First, where a reporting company is wholly or partially owned by an exempt entity (for example, a public company or a large operating company), the reporting company may include the names of the exempt entities in lieu of providing information regarding any individual beneficial owner when an individual is a beneficial owner of the reporting company exclusively by virtue of the individual’s ownership interest in the exempt entity. For example, where a reporting company is a partially owned subsidiary of a public or large operating company, it may not benefit from exemption, but it will not need to look through those entities to identify individual beneficial owners for purposes of its reporting; the reporting company will merely report the names of the exempt owners in its report to FinCEN. However, this will only satisfy the ownership prong of the “beneficial ownership” reporting requirements. The reporting company will still be required to report individuals who “substantially control” the entity, such as senior officers or members of the board of directors of the reporting company who hold certain control rights.

Second, where a reporting company is wholly or partially owned by another reporting company, the subsidiary reporting entity will be permitted to report the FinCEN identifier of their parent company rather than completing a duplicative report if the beneficial owners of the entities are the same. This will create significant efficiencies in complex corporate structures with many holding companies/special purpose vehicles insofar as updates can be maintained in a single CTA report filed by the parent entity. However, as with exempt entity owners, this will not alleviate the burden on the subsidiary reporting company to report any additional individuals required to be reported due to their “substantial control” of the entity to the extent that those individuals differ from those reported by the parent. Helpfully, CTA reports will be very streamlined filings, including only the basic, required information for each individual determined to be a “beneficial owner” under the rule, without reporting any information explaining the basis for or reasoning behind that determination. Thus, even if a parent reporting company identifies someone as a beneficial owner on the basis of a different role than would trigger reporting that person to the subsidiary reporting company, the reports will still be accurate as to both entities.  


Large enterprises should carefully consider the potential application of the CTA on an entity-by-entity basis, even if the most prominent entities within an enterprise will be exempt from the act’s reporting requirements.

Because the CTA’s exemptions apply on an entity-by-entity basis, the fact that one entity within an enterprise is exempt does not necessarily mean that others within the larger corporate structure will similarly be exempt. Instances in which exemptions may not apply include:

  • A holding company may still have reporting obligations under the CTA even if one of its subsidiaries qualifies for the large operating company exemption.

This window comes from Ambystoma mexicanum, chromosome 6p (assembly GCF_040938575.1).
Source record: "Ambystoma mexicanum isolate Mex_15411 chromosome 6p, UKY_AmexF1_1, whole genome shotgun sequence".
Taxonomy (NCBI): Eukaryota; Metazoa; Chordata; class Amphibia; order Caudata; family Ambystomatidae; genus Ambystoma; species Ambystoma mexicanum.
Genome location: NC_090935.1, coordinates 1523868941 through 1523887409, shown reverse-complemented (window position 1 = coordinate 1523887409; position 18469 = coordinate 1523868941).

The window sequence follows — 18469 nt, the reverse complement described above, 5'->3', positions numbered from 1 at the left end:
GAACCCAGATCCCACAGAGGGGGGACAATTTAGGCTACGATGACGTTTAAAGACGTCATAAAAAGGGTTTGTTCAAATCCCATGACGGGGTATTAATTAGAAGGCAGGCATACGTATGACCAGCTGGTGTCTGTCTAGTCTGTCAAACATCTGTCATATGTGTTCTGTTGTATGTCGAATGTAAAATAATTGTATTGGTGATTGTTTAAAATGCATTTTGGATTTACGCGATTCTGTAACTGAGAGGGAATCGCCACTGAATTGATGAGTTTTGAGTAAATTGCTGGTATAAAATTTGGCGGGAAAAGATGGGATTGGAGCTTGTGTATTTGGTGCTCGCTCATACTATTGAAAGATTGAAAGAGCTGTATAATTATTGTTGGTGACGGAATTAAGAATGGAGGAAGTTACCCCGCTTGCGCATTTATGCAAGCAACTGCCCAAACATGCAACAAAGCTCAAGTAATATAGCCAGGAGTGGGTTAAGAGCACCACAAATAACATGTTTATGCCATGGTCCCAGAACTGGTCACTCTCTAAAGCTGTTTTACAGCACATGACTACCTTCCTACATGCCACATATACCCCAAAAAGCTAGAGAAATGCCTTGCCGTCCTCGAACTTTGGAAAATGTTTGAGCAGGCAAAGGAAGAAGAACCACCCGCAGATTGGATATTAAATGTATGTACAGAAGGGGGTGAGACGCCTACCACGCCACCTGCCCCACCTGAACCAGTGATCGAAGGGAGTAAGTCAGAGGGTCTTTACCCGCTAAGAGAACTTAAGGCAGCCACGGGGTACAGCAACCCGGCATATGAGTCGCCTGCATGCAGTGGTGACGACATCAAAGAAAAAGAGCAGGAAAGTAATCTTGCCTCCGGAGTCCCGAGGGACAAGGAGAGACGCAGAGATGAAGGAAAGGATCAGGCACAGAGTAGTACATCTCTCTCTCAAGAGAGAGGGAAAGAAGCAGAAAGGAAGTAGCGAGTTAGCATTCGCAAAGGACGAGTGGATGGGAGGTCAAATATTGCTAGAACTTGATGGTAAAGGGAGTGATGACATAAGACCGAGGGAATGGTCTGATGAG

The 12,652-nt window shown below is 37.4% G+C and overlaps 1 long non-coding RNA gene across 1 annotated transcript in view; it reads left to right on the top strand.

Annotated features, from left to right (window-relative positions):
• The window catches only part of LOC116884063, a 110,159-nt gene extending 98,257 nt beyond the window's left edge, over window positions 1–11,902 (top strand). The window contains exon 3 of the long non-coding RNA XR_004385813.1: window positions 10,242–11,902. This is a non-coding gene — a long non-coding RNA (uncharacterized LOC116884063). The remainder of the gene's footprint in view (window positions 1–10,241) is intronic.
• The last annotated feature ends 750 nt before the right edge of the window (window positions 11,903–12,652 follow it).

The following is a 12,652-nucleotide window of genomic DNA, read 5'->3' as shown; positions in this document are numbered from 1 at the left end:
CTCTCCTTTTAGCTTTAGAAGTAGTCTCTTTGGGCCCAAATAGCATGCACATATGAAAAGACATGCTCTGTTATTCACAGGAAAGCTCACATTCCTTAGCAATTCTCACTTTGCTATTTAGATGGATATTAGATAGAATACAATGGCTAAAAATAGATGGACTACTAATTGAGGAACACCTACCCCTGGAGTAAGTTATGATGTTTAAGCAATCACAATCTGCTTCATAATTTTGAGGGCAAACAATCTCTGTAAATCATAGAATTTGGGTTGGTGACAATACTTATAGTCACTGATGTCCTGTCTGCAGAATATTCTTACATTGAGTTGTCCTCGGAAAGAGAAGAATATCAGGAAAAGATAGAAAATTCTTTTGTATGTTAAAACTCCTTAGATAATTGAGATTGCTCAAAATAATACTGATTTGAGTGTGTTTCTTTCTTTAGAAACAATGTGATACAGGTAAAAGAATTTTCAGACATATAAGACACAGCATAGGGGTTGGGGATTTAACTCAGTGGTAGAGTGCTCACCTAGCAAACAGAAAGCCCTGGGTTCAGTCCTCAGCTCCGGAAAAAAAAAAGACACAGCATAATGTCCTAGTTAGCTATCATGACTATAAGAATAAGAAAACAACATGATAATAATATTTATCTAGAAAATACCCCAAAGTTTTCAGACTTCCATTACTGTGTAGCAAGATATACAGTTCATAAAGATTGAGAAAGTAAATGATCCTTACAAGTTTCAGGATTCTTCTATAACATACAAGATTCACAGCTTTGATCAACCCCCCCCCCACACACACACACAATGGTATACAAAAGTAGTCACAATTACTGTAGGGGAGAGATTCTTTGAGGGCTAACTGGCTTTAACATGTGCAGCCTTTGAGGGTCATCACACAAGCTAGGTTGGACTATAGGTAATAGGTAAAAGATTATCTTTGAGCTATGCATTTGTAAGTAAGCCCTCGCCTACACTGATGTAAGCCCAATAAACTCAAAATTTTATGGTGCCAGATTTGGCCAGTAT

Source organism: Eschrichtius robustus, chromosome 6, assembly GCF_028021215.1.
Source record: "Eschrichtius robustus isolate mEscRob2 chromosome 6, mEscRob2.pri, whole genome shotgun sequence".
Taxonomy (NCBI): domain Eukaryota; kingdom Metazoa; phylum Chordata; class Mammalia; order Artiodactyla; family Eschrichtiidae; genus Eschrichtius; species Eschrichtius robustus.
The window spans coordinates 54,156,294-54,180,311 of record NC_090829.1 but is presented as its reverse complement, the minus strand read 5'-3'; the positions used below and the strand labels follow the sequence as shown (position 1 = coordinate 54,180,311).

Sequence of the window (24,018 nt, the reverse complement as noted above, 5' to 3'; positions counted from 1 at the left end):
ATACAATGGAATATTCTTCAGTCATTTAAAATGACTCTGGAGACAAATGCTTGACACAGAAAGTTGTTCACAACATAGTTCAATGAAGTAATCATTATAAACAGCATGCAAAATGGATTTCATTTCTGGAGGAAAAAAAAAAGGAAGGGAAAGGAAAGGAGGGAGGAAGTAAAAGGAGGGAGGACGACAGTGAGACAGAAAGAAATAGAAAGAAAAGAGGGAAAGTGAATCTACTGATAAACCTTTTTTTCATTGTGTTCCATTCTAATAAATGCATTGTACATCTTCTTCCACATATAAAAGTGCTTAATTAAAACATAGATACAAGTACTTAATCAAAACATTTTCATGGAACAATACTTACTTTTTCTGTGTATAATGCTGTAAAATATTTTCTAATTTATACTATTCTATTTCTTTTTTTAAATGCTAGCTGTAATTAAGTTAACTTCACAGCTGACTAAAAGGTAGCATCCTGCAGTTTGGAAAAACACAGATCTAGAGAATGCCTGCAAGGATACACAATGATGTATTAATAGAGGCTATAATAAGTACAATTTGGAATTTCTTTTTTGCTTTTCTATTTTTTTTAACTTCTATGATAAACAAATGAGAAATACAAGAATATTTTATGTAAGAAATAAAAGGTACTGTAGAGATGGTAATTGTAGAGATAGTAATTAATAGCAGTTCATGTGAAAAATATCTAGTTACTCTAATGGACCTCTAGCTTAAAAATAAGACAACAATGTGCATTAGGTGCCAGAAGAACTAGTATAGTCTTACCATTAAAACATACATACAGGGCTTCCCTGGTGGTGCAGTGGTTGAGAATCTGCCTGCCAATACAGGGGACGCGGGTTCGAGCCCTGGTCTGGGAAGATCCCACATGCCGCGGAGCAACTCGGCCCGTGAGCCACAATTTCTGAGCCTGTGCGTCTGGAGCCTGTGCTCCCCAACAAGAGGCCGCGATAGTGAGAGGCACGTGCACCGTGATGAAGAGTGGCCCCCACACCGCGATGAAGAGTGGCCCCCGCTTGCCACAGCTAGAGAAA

• If a joint venture is owned by an exempt entity (e.g., a public company) and a nonexempt entity, the joint venture would not qualify for the subsidiary exemption and would likely be a reporting company unless it qualified for another exemption.

In practice, subsidiary entities within the corporate organizational structure should be carefully evaluated to determine whether an exemption applies and, if not, whether a parent company FinCEN identifier may be reported in lieu of beneficial ownership information for the subsidiary. And in evaluating the application of the large operating company exemption, dual employee or employee secondment arrangements will need to be closely evaluated under the rules to determine which entity effectively controls the employee.

Additionally, even if an entity qualifies for an exemption when the regulations take effect, it may not in the future. If the exemption no longer applies, the previously exempt entity would become a reporting company and be required to submit beneficial ownership information to the government within 30 days of no longer meeting the criteria for an exemption.

In the near term, given the benefits available through the subsidiary exemption as well as subsidiary reporting efficiencies, large enterprises should consider adopting a policy that addresses new entity formations that maximize the advantages of CTA exemptions, and streamline CTA reporting through policies regarding corporate administration and potential shifts as to the individuals within the organization who hold reportable roles in various entities. In the longer term, companies may further consider whether there are opportunities to reevaluate their corporate organization structure to maximize reporting efficiencies and minimize the burden of CTA reporting.

Larger corporate organization structures and enterprises administering many entities should consider adopting a process for inventorying, evaluating, and gathering required information for all affiliated entities under their administration that were formed prior to January 1, 2024, in order to meet the January 1, 2025, reporting deadline. Beyond analysis as to reporting obligations and potential restructuring, companies should consider adopting a CTA compliance policy that sets out fundamental aspects of the company’s decision-making around CTA reporting. This policy should document enterprisewide decisions resolving critical remaining ambiguities that affect reporting, designate a responsible individual and a process for documenting and periodically reevaluating exemption decisions, and discuss how the company will monitor changes to beneficial owners that may require updates to CTA reports (including changes to the application of CTA exemptions) within relatively short timeframes. Ambiguities and questions should be brought to the attention of general counsel or outside counsel. In the event of a misstep or FinCEN inquiry down the road, an organizationwide policy of this nature, along with clear documentation of its implementation and consistent application, will be a powerful tool in demonstrating good faith in reporting and rebutting any future claims that the company may have willfully failed to comply with the CTA’s reporting requirements.

We are continuing to closely monitor the rollout of the CTA. We will alert you to future updates on reporting and monitoring obligations, as well as further guidance under the CTA.


[1] Fin. Crimes Enf’t Network, Program Summary by Budget Activity – FY 2024.

[2] Entities created on or after January 1, 2024, also have to report information about their “company applicants.”

[3] FinCEN will issue individuals a unique identifier if the individual directly provides FinCEN with the same information and documentation that a reporting company would otherwise have to provide.

© 2023 Perkins Coie LLP